Rights activists charged over report on army torture

Rights activists charged over report on army torture

Three prominent Thai rights defenders were charged Tuesday with criminal defamation over a rare report describing torture suffered by detainees in the restive south, police said.

The Deep South is a hotbed of violence, with more than 6,500 people -- mostly civilians -- killed in a 12-year insurgency by Muslim rebels against the Buddhist-majority state.

But the near-daily shootings and bombs make few international headlines, and watchdog groups say rights abuses are frequent in the shadowy region governed for a decade by emergency laws.

Three activists behind the landmark report on torture allegedly carried out by soldiers in the South are now facing jail time after the military charged them with defamation, which carries a two-year prison sentence, and violating the computer crimes act, which carries three years.

Rights groups say both broadly-worded laws are routinely used by powerful interests to silence critics.

"All three denied the charges and will submit written testimonies later," Winyou Tiamrat, the police officer handling the case in the southern province of Pattani, said of Pornpen Khongkachonkiet, Anchana Heemmina and Somchai Homlaor.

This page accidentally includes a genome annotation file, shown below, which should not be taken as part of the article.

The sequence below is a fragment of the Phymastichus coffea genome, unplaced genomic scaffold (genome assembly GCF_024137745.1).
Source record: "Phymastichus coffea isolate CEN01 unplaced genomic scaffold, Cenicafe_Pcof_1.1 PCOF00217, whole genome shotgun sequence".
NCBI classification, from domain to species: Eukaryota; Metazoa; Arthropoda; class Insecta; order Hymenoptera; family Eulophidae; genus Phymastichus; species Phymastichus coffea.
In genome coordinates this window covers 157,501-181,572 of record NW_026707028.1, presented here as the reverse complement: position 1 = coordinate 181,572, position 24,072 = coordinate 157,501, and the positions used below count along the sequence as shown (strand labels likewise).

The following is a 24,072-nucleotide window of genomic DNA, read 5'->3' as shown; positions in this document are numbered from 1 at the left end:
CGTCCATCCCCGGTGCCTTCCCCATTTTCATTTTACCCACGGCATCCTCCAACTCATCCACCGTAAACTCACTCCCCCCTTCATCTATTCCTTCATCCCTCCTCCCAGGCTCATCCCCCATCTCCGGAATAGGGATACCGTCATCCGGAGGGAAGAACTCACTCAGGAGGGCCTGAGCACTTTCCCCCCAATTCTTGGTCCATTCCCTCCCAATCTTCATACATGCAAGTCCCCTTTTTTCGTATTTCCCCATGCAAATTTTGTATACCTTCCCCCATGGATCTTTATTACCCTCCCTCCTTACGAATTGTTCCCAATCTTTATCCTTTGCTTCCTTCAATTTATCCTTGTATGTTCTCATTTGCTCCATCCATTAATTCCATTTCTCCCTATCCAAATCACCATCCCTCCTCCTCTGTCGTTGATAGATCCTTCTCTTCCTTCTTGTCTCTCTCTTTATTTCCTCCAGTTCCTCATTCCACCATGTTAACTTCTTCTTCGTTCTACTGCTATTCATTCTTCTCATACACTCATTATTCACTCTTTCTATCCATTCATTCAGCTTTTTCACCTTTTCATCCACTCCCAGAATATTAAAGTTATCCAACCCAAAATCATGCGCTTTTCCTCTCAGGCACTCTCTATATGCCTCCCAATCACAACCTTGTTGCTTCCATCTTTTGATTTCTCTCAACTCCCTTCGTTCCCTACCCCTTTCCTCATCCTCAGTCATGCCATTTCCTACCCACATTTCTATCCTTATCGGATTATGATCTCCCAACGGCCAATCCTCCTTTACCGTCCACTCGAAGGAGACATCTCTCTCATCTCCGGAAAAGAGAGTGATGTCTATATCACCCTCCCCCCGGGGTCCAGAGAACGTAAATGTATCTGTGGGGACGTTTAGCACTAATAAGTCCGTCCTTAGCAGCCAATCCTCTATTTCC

Their report, based on interviews with 54 former detainees, described a host of physical and mental torture tactics allegedly used by soldiers and police.

Beatings, threats at gunpoint, sensory deprivation and partial suffocation were all routine during detention, the report said.

The military, which denied the report's allegations, has in the past admitted rights abuses but prosecutions of soldiers are extremely rare.

The insurgents have also employed brutal tactics including shootings, beheadings and bombings.

Ms Pornpen expressed fears her case would deter others from investigating the heavily patrolled region and push victims of abuse back into the shadows.

"We are trying hard to create a space for people (in the South) to express their grievances," she told AFP.

The junta, which came to power through a coup in 2014, has failed to revive peace talks with the rebels.

Observers say peace is unlikely while a tight security net remains over the region.

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